Approach ‘AI Everywhere’ with Proper Skepticism

by January 8, 2020
The term “AI Everywhere” has become overused and the audience is left to untangle claims that are often spurious. (Image Credit: Pixabay user geralt)

Everything is powered by artificial intelligence these days, if you took stock of manufacturers’ claims and general hype. Don’t, because there are a lot of misconceptions and misleading out there.

What’s AI?

That question is a fundamental problem with coverage of AI. Many pundits, businesspeople, and journalists use the phrase without understanding its breadth and age.

Researchers began to lay the groundwork in the 1950s. By the 1970s, it was a regular subject of investigation by university computer science departments and large corporations.

AI isn’t a single concept but more like a wide space of areas that have broken out from different types of capabilities. That includes rule-based expert systems that determine what action to take based on predetermined criteria; natural language processing to let the machine respond to free spoken or types input; speech processing; vision processing; and machine learning that can pick up on patterns from previous examples of decisions and apply them going forward.

Forget about general intelligence that can do anything. AI in commercial use is almost inevitably of the so-called narrow type that solves a specific type of task. Even something like IBM’s Watson is a collection of different technologies that address different functions. In general, though, a piece of software that will do something like identify a license plate number on a car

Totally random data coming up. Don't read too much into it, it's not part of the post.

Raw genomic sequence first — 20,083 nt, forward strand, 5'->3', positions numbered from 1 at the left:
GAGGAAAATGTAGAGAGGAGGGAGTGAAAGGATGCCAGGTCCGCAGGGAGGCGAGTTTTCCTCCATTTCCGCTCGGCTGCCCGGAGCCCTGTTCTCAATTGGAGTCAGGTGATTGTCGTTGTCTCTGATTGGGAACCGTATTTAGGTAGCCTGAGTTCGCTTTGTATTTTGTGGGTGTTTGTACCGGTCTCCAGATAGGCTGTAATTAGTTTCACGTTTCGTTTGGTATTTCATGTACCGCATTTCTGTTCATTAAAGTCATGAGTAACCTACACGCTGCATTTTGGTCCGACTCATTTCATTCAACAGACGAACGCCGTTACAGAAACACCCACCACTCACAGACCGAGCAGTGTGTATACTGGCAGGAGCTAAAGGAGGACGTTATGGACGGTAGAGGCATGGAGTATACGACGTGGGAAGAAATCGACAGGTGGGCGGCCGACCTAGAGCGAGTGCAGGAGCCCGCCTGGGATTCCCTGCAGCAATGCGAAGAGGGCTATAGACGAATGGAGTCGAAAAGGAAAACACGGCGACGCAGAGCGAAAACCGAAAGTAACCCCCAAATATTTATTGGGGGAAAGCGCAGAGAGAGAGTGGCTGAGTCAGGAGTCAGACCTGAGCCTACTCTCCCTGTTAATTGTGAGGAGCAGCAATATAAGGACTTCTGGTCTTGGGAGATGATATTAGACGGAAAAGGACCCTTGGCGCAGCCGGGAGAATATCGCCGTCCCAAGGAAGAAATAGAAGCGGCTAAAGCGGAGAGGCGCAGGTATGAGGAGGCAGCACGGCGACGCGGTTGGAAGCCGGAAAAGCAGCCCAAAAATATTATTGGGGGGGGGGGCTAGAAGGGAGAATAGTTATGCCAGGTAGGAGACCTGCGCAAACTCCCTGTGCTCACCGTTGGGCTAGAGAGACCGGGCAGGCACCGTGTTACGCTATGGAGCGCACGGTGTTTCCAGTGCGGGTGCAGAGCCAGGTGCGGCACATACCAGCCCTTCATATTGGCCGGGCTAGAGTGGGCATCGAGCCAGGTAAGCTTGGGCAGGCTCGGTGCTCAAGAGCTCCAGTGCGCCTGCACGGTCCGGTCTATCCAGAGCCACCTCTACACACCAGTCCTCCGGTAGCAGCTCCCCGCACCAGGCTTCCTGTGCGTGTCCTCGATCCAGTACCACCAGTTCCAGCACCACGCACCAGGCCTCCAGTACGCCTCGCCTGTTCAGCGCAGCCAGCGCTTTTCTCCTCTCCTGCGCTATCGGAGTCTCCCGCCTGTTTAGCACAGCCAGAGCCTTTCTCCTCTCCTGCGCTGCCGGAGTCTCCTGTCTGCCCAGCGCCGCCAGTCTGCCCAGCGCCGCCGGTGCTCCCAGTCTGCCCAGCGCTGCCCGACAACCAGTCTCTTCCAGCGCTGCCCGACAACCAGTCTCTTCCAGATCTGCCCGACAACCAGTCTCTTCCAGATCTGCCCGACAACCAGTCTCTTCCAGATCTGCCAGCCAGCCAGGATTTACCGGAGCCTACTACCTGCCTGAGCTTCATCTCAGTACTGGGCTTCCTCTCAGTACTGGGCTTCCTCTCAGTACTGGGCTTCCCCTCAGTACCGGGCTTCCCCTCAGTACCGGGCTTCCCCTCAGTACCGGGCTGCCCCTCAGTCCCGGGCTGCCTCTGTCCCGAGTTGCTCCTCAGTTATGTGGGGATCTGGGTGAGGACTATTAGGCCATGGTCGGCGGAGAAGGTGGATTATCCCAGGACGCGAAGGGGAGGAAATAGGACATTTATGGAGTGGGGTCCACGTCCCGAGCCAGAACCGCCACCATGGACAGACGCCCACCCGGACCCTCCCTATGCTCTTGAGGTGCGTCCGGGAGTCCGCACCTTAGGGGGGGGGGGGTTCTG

What gets called AI?

Here is where things get complicated. Too many companies see AI as a sellable feature and work with marketing people who want to claim capabilities that may be irrelevant and, even if not, absent from the product. I’ve personally seen this happen, where technical information on some software didn’t mention AI but a marketing person insisted on claiming that it existed.

This is similar to what happened with the “paperless office,” “total quality management,” “supply chain management,” “mobile,” and “Internet of Things.” It leaves the audience to untangle claims that are often spurious.

Questions to ask

When trying to untangle one of these battles of marketing claims, here are some questions that can come in handy when talking to marketing and product people.

  • How long as the product been in existence?
  • What features existed before the addition of AI? What features didn’t?
  • When was AI added?
  • Exactly what type of AI technology was included? How was it implemented?
  • Why was AI used?
  • May I speak with someone on the technical staff who was involved with the implementation?
  • Why specifically should users care about AI in this product? What does it add to their experiences?